Elizabeth Emrich-Rougé is an art historian, art educator and museum professional. Her research addresses the materiality, circulation and aesthetic qualities of transnational leftist material in the Interwar period, with a particular focus on popular publications and film produced in Republican-era China. Building on her doctoral scholarship, which expanded the historiography of the modern Chinese woodblock print movement, her current research uses digital humanities and art historical methods to connect the output of Chinese artists and writers with work created around the globe in the first half of the twentieth century. Her book project is titled Paper Trails: Mapping Transnational Socialist Aesthetics in China, 1931-1945.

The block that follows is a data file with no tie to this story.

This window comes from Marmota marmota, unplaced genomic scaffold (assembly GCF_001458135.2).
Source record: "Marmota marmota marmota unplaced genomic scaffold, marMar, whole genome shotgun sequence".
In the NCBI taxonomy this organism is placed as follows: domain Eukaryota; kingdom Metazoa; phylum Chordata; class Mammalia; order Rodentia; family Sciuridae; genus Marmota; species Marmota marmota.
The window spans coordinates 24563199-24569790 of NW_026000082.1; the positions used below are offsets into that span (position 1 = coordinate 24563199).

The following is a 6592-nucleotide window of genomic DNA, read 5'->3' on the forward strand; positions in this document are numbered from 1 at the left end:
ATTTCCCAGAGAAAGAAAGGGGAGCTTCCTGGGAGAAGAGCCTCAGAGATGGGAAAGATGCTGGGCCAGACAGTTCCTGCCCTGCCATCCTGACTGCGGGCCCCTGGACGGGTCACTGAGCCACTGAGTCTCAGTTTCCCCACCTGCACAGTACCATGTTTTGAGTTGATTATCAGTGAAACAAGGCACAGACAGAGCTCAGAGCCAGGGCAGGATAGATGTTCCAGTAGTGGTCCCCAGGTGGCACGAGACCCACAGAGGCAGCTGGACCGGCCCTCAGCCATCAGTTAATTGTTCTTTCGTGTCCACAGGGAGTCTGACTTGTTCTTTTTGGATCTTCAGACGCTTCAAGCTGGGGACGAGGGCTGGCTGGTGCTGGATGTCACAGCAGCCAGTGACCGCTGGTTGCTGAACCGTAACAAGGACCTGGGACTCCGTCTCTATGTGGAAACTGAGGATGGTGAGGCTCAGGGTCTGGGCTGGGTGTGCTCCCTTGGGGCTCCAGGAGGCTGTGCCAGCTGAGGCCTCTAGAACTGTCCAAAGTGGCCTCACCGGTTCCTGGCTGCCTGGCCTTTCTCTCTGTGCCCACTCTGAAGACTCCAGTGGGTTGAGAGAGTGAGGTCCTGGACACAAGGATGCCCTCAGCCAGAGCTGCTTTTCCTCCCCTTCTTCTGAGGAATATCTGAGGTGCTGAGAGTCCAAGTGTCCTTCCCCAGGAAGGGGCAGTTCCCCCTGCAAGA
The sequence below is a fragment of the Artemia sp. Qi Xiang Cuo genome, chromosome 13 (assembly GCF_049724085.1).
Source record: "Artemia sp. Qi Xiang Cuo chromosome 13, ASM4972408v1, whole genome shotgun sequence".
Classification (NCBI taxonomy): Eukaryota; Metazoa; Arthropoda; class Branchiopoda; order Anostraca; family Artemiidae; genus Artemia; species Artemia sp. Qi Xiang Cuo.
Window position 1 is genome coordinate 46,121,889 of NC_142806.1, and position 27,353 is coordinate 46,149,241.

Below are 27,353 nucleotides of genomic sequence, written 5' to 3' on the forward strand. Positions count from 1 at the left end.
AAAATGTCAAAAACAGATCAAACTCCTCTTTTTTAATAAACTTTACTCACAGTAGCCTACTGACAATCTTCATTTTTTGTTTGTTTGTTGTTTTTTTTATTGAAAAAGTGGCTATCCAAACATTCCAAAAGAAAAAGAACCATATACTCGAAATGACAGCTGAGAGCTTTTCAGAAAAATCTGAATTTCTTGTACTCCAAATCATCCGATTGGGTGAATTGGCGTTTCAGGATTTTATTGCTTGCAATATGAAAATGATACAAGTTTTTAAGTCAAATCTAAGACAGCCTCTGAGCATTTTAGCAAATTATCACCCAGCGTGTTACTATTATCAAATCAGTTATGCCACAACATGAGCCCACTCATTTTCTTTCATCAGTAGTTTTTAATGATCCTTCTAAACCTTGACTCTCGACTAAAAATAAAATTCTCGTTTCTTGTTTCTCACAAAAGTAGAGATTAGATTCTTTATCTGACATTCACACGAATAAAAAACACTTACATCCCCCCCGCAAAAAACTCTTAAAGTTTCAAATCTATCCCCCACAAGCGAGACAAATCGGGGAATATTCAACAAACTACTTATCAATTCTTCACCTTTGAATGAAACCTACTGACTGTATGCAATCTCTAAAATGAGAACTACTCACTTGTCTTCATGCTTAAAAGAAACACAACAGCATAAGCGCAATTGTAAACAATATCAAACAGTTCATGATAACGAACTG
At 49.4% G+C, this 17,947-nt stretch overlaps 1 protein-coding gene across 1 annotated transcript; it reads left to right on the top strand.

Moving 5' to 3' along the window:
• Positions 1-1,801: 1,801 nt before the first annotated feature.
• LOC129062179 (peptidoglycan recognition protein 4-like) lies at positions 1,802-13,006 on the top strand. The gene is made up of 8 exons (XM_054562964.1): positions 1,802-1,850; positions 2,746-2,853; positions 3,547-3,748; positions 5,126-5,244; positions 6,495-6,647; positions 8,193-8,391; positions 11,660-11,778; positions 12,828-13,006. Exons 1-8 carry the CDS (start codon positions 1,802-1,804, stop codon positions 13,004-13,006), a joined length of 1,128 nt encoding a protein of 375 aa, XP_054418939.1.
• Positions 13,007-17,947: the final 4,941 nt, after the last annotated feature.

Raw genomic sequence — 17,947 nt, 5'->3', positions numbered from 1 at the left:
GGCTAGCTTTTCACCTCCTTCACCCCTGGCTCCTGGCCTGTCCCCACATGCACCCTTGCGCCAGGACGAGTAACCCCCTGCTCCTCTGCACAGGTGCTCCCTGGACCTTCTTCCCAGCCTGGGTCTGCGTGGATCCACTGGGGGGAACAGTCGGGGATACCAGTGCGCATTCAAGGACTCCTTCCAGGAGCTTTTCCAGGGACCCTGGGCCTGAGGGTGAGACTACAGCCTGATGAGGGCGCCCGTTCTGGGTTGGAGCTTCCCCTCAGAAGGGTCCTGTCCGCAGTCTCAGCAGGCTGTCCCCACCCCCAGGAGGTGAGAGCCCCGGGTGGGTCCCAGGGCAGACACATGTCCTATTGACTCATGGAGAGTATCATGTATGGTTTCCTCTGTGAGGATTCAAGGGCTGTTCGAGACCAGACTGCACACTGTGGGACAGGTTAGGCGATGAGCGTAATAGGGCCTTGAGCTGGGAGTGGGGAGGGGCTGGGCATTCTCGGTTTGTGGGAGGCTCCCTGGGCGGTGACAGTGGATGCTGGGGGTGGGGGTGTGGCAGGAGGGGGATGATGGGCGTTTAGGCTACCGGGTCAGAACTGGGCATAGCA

Concurrent to her dissertation research, Elizabeth also worked as the general Curatorial Assistant (2005-2013) and the Curatorial Assistant for Asian Art (2017-2018) at Cornell University’s Johnson Museum of Art. Her most recent curatorial projects include re-installations of the Museum’s permanent collection galleries of Chinese and Southeast Asian art between 2017 and 2018, and the co-organization with Dr. Yuhua Ding, also in 2018, of the exhibition ‘Debating Art: Chinese Intellectuals at the Crossroads’. 

She holds a MA (2014) from Cornell University, a MA (2005) from the School of Oriental and African Studies, University of London, and a BA (2004) from Cornell University. Her most recent article, ‘The Nude Male Form in Chen Yanqiao’s Woodblock Prints and Cartoons, 1934-1935’, was published in the October 2021 issue of The Burlington Magazine.